Picturing defeat in war of ideas

Abuse: At Abu Ghraib, the uneasy coexistence of the administration's themes for the war on terrorism and the invasion of Iraq collided.

Analysis

May 10, 2004|By Scott Shane | Scott Shane,SUN NATIONAL STAFF

The accusations of gross misconduct directed at a handful of U.S. soldiers guarding prisoners in Iraq have thrown the administration into a graver political crisis than the deaths of more than 760 of their fellow troops in the war.

On the face of it, that seems extraordinary. But as the Bush administration and Congress came to understand last week, the stark photos from Abu Ghraib prison threaten the United States with defeat in the war of ideas that underlies the war on terrorism.

During a campaign stop in Iowa on Thursday, President Bush adjusted his stump speech for a slightly awkward moment, struggling to hold on to the moral high ground he has claimed unwaveringly since Sept. 11, 2001.

"The abhorrent pictures on our TV screens have stained our honor," Bush said. "They do not reflect the nature of the men and women we have sent overseas," he assured the audience. "We've sent decent, compassioned, honorable, sacrificing citizens."

He did not address the mystery that has disturbed many Americans over the past 10 days: how such decent citizens came to produce the sadistic pornography of the photos flashing on their television screens.

"Insofar as we have portrayed those we're fighting as evil, we've cast ourselves as good," says Lawrence M. Hinman, professor of philosophy and director of the Values Institute at the University of San Diego. "That makes us extraordinarily vulnerable to the charge that these pictures show that - albeit on a much, much smaller scale - we are capable of the same kind of wrong as our enemy. So that line between us and them becomes much less clearly drawn."

Even the most horrifying attacks on Americans in Iraq - U.S. soldiers ripped apart by car bombs or security contractors burned and dismembered by a mob - did not challenge the administration's moral framework. Such attacks could be portrayed as confirming the iniquity and ruthlessness of the enemy.

But the prisoner abuse is different, Hinman says: "We said we were better than this. And that's why we're in Iraq."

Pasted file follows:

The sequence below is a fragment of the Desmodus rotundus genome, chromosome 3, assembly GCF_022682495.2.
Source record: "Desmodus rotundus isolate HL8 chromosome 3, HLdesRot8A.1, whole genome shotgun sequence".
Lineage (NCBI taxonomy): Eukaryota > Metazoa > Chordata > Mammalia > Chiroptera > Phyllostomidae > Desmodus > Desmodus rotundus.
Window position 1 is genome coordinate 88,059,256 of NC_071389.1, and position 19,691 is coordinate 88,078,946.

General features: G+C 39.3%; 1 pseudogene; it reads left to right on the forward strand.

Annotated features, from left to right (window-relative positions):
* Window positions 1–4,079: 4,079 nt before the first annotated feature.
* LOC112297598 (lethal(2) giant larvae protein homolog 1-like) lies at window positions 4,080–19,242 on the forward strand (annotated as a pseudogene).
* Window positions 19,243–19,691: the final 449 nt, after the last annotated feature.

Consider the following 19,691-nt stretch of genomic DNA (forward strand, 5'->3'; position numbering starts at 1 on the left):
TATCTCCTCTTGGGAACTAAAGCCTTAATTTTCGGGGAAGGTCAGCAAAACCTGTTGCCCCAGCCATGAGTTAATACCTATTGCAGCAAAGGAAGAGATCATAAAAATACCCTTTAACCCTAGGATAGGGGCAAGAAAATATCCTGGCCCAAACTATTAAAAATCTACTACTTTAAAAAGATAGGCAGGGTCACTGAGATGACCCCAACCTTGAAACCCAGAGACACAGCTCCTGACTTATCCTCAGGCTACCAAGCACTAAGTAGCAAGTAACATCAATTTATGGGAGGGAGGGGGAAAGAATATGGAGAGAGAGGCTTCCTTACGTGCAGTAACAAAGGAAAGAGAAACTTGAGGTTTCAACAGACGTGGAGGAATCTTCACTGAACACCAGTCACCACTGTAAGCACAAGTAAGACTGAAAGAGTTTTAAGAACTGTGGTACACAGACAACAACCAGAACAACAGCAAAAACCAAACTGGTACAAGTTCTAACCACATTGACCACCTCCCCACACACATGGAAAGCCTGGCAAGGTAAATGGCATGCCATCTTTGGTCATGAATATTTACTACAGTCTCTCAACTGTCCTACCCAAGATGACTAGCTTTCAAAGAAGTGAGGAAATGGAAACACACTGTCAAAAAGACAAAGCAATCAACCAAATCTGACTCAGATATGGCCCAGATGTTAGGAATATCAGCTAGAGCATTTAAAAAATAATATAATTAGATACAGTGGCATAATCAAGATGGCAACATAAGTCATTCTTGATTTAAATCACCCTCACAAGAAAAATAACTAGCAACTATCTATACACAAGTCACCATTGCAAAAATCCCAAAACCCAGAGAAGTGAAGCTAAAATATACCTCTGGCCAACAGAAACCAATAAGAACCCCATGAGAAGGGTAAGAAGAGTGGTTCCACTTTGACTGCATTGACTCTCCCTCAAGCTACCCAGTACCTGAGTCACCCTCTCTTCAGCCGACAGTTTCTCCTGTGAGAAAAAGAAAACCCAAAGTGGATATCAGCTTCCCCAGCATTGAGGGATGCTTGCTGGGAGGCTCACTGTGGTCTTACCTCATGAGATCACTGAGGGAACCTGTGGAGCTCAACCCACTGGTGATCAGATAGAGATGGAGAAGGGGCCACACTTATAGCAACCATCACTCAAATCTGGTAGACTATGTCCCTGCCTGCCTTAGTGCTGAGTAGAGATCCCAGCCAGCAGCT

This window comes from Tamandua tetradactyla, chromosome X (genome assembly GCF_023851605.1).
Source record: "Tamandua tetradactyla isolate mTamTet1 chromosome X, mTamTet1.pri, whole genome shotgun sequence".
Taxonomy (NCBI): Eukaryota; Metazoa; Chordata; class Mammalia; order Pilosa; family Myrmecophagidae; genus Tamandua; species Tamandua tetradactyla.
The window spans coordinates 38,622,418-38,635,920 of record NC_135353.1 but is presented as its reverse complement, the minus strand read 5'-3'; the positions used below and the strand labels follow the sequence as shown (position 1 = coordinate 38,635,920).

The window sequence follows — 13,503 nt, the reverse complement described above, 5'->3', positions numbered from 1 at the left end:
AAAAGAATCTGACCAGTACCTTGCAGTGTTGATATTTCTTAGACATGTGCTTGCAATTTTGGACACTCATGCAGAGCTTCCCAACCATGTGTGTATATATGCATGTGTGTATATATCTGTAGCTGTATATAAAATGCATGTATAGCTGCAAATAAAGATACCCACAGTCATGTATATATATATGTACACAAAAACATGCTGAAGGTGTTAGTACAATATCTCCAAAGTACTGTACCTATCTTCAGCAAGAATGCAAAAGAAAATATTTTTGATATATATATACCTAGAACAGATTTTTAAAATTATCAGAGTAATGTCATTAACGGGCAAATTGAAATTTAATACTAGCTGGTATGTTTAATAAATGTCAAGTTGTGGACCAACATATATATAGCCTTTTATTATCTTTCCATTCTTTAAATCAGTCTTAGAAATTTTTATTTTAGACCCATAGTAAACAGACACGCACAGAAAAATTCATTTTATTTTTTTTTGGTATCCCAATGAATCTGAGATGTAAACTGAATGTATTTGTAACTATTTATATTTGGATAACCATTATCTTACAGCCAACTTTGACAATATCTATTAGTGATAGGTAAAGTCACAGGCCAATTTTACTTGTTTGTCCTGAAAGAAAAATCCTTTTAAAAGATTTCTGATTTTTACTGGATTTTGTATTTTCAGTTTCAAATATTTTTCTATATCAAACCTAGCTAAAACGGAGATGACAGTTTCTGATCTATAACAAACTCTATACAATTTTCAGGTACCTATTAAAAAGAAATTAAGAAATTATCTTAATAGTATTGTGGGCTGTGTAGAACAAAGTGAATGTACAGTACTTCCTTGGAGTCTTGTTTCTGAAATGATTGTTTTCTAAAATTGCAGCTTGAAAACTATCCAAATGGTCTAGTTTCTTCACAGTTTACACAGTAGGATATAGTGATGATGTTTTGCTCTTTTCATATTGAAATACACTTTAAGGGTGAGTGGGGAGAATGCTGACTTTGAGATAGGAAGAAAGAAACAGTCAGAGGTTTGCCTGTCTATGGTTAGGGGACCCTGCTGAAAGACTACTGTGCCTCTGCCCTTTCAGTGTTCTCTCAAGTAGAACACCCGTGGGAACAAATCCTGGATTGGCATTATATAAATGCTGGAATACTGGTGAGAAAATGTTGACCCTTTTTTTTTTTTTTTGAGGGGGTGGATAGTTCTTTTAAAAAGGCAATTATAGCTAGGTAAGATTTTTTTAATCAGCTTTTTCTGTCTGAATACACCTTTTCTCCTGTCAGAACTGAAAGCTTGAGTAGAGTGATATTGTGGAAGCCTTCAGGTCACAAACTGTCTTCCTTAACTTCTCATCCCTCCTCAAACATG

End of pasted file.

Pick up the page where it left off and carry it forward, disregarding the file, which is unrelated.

From the first days after hijacked airliners hit the World Trade Center towers and the Pentagon, the administration has sounded two themes for the war on terrorism and the invasion of Iraq.

On the one hand, officials said, the United States was "taking off the gloves," dropping the legal niceties and going after the "evildoers," whether they were al-Qaida leaders or a Baathist dictator. The Clinton administration had made a fatal mistake by treating terrorism as a law-enforcement problem; the Bush administration was declaring war.

On the other hand, the same officials said, the United States is a good and compassionate nation that sought only to bring freedom, democracy and prosperity to oppressed people. America would win the hearts and minds of the Muslim world, a liberated Iraq included, with generous aid, fair treatment and, if necessary, advertising campaigns explaining the American way.

For more than two years, those two themes uneasily coexisted. At Abu Ghraib prison, they have collided.

A broader pattern

While the sexual humiliation of prisoners at Abu Ghraib clearly is an extreme, it is part of a broader pattern of abuse of detainees in Iraq and Afghanistan.

The Army said last week that 35 investigations into prisoner mistreatment or deaths in Iraq and Afghanistan have taken place, and the CIA has referred two deaths of detainees in agency custody to the Justice Department. Independent groups such as Amnesty International and Human Rights Watch have complained repeatedly of a pattern of abuse in both countries.

The abuse, in turn, took place against the background of two years of tough words from top administration officials.

Speaking of CIA operations against suspected terrorists, Cofer Black, the agency's former counterterrorism chief, declared bluntly in September 2002: "All I want to say is that there was before 9/11 and after 9/11. After 9/11, the gloves come off."

In his 2003 State of the Union address, Bush made a striking reference to the killing of terrorist suspects: "All told, more than 3,000 suspected terrorists have been arrested in many countries. Many others have met a different fate. Let's put it this way - they are no longer a problem to the United States and our friends and allies."

Nor was the harsh tone limited to words. In November 2002, the CIA fired a missile from an unmanned aircraft in Yemen to kill six suspected al-Qaida members, one of them a U.S. citizen.

In interrogating terror suspects, U.S. intelligence officers began to collaborate with their counterparts in regimes from Egypt to Pakistan that have few qualms about torture. Two U.S. citizens designated enemy combatants, Jose Padilla and Yaser Esam Hamdi, were locked up without lawyers or access to the courts. A prison for terrorism suspects was set up at Guantanamo Bay in Cuba to place it beyond easy reach of U.S. courts.

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